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Bob Pozen does a lot. He’s been a top executive at two mutual fund giants, Fidelity and MFS Investment Management. He’s also been an attorney, a government official, a law school professor, a business school professor, and a prolific author. And he has often been several of those things at once. Yet Pozen never comes across as overwhelmed, frazzled, or even all that busy. We know this because he’s a frequent contributor to HBR and hbr.org—with a reputation around our offices for writing faster than we can edit. Our experiences with him led us to wonder if he might have something interesting to say about personal productivity. So we asked him about it. The result was a series of blog posts for hbr.org (
http://s.hbr.org/eDJ4g4), which Pozen has here distilled into six principles for a more productive work life.
Principle 1: Know Your Comparative Advantage
Many CEOs I’ve encountered say, “Here are the top five priorities for the company. Who would be the best at carrying out each one?” Then they propose themselves for all five areas. That might be the right answer, but it’s the wrong question, because it’s based on a self-centered concept of comparative advantage. It focuses on what an executive does best rather than on what the organization most needs from him or her.
The correct question is, “Which functions can only you as the CEO perform?” You may be the only executive who can meet with a top regulator or persuade a key client to stay. You may also be essential to recruiting senior staff. But a CEO has to hold back from taking on other responsibilities even if he or she excels at delivering on them. When CEO Rob Manning recruited me to join MFS as chairman, in 2004, we explicitly divided the high-priority functions. Although I had run the investment management group at Fidelity, Rob is a talented investment guy and a natural leader who wanted to take charge of that group at MFS. We agreed that I wouldn’t even show up on the investment floor.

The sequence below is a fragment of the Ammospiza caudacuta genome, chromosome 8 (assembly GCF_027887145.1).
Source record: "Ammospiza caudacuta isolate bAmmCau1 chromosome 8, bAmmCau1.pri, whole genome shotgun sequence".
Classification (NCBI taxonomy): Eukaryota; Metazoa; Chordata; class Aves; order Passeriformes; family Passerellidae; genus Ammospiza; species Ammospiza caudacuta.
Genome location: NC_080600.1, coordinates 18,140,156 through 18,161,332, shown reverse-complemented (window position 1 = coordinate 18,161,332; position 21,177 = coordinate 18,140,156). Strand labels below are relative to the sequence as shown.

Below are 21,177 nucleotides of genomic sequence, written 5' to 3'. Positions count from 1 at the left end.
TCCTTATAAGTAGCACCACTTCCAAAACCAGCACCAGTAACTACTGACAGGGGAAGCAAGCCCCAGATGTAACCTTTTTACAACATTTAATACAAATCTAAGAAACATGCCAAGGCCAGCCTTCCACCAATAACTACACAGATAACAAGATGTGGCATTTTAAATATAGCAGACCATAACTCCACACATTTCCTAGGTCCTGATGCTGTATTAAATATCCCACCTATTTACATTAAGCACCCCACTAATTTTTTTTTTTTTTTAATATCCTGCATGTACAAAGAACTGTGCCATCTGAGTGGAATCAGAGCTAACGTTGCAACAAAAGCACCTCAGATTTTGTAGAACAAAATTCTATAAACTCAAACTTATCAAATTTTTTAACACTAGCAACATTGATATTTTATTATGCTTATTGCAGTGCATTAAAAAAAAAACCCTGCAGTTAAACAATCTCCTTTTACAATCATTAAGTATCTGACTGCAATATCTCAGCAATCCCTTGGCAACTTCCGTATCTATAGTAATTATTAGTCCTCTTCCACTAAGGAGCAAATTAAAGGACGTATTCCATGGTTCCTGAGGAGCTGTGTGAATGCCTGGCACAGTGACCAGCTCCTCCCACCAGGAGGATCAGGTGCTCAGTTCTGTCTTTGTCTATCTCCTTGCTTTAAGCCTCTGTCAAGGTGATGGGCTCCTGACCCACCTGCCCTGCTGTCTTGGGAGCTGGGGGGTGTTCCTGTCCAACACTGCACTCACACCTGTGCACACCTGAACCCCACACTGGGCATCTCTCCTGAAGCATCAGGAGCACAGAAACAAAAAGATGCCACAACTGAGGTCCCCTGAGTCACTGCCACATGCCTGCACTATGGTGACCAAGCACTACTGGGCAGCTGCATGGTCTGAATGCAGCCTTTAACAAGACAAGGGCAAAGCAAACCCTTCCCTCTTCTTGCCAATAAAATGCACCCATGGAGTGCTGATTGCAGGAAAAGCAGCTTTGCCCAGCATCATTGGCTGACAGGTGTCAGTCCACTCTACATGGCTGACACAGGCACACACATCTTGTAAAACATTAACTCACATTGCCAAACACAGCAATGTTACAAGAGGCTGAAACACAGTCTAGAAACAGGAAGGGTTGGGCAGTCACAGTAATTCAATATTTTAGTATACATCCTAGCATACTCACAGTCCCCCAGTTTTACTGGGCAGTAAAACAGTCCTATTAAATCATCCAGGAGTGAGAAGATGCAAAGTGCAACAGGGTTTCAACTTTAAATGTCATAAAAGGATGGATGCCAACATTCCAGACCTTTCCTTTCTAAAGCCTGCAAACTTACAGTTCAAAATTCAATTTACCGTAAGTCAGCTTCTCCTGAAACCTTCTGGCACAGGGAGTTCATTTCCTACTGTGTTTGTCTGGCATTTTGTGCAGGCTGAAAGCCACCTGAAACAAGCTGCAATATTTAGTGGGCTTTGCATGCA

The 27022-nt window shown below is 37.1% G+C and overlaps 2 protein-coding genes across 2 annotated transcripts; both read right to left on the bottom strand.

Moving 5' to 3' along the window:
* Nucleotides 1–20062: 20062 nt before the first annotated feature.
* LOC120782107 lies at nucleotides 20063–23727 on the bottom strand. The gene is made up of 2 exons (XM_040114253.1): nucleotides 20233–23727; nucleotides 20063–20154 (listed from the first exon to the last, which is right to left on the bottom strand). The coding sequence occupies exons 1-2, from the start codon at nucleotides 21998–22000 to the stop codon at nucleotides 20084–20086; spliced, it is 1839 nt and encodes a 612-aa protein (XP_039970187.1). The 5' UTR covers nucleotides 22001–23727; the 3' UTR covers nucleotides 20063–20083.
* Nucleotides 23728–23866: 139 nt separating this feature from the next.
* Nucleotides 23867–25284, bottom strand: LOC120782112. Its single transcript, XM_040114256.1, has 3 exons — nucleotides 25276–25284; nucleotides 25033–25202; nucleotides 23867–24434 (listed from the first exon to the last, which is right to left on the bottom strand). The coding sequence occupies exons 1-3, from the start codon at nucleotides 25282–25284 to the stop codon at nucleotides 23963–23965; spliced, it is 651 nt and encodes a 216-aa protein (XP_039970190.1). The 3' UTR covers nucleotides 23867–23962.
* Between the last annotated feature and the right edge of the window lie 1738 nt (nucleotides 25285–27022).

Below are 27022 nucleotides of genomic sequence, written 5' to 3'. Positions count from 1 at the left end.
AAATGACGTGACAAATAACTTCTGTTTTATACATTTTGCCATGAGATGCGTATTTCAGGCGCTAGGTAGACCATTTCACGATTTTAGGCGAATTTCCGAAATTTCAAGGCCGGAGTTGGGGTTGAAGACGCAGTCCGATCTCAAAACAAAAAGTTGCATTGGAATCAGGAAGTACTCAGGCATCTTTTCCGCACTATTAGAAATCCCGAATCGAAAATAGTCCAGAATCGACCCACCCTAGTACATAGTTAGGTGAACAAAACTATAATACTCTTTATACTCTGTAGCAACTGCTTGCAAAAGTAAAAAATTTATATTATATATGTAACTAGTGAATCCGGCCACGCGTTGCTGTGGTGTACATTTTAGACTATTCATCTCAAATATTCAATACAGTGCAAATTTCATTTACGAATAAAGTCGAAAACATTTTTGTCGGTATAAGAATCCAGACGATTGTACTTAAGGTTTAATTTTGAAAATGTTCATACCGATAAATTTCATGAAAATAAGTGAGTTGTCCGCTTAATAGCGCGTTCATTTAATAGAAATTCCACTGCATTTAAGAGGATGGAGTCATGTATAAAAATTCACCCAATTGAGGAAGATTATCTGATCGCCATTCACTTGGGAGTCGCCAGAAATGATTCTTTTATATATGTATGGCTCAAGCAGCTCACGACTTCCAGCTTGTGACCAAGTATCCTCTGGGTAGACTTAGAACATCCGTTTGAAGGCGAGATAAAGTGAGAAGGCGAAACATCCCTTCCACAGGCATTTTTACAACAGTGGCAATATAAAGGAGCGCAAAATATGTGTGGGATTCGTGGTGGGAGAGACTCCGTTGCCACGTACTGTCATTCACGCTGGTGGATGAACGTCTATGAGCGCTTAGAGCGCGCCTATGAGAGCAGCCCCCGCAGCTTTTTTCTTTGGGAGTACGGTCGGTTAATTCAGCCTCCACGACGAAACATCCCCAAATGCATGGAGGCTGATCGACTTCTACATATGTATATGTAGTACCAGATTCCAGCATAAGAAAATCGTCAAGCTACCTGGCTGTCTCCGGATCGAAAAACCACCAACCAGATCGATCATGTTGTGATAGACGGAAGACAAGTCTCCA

The same applies to midlevel executives. You may be outstanding in finance and solid in marketing, but if your company is stacked with good finance people and very weak on marketing, your highest and best use is probably in the latter. So don’t focus just on what you do best. You’re more likely to succeed if you look around and gauge how you can be most useful.
Many executives also spend too much time on operational details, such as the best flight to take or the seating plan at a corporate dinner. Such tasks should be delegated, if possible, to an executive assistant. Of course, the boss must be able to rely on this person to get the tasks done correctly, quickly, and politely. Once confidence is established, he or she should go to great lengths to support and retain such an assistant, who is crucial to being productive.
Principle 2: It’s Not the Time You Spend but the Results You Produce
Most executives, professionals, and entrepreneurs put a huge amount of time into their jobs. In a crisis it may be necessary to burn the midnight oil, but the ambitious have a tendency to stay late every night. This tendency arises from the implicit assumption that more hours equal more value added. That is too simplistic. Your success should be measured by the results you produce, not the number of hours you log.
When I joined a law firm in Washington, DC, I soon realized that charging clients for the number of hours worked made no sense. That billing method encouraged lawyers to work lots of hours rather than to get good results quickly. After a few years, my clients knew that I was efficient, so I ran an experiment. I sent them a letter explaining that in the future I would bill them for double the time I actually spent on their work—unless they objected. Not one client did.
Focusing on results rather than hours has the added benefit of allowing a better balance between family and work. When I had young children, I came home most weekdays at 7:00 to have dinner and spend some quality time with them. Later in the evening, if necessary, I would work in my home office. On the weekends my children usually slept late, so I would work from 7:00 to 11:00 in the morning and have most of the day left to be with my family.
Of course, work and home lives sometimes conflict, but that can often be managed. For example, I was working at the Securities and Exchange Commission when mortgage-backed securities started to become big, in the 1980s. There was an intragovernmental task force on the subject with staff from the SEC, the Treasury, and the Fed. I was asked to head part of the task force, which was supposed to meet from 6:30 to 8:30 several nights each week in order to avoid interference with the agencies’ normal work. I said, “Well, I’m sorry, I won’t be able to do it.” They asked why. I said, “Because I go home and have dinner with my kids.” So they scheduled the meeting for 5:00 to 7:00—which, of course, didn’t interfere with the day’s work.